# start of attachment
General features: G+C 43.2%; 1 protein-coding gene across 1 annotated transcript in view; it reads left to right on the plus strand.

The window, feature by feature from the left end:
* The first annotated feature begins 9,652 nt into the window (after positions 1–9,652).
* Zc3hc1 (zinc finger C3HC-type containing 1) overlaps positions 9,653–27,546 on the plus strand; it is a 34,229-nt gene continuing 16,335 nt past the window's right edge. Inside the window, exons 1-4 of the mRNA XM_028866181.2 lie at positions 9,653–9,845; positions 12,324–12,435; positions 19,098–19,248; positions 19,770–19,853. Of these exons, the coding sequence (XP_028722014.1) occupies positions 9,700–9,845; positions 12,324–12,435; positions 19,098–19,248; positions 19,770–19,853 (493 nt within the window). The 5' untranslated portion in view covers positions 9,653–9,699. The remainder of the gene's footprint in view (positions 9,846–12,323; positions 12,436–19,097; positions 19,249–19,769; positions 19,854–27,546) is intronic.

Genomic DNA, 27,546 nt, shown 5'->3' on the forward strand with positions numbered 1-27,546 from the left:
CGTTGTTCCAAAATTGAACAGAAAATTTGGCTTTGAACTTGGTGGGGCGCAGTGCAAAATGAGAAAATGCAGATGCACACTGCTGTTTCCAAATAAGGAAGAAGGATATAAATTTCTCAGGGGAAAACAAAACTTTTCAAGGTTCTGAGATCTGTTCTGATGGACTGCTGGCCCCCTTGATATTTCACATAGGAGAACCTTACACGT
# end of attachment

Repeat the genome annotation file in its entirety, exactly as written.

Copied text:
General features: G+C 43.2%; 1 protein-coding gene across 1 annotated transcript in view; it reads left to right on the plus strand.

The window, feature by feature from the left end:
* The first annotated feature begins 9,652 nt into the window (after positions 1–9,652).
* Zc3hc1 (zinc finger C3HC-type containing 1) overlaps positions 9,653–27,546 on the plus strand; it is a 34,229-nt gene continuing 16,335 nt past the window's right edge. Inside the window, exons 1-4 of the mRNA XM_028866181.2 lie at positions 9,653–9,845; positions 12,324–12,435; positions 19,098–19,248; positions 19,770–19,853. Of these exons, the coding sequence (XP_028722014.1) occupies positions 9,700–9,845; positions 12,324–12,435; positions 19,098–19,248; positions 19,770–19,853 (493 nt within the window). The 5' untranslated portion in view covers positions 9,653–9,699. The remainder of the gene's footprint in view (positions 9,846–12,323; positions 12,436–19,097; positions 19,249–19,769; positions 19,854–27,546) is intronic.

Genomic DNA, 27,546 nt, shown 5'->3' on the forward strand with positions numbered 1-27,546 from the left:
CGTTGTTCCAAAATTGAACAGAAAATTTGGCTTTGAACTTGGTGGGGCGCAGTGCAAAATGAGAAAATGCAGATGCACACTGCTGTTTCCAAATAAGGAAGAAGGATATAAATTTCTCAGGGGAAAACAAAACTTTTCAAGGTTCTGAGATCTGTTCTGATGGACTGCTGGCCCCCTTGATATTTCACATAGGAGAACCTTACACGT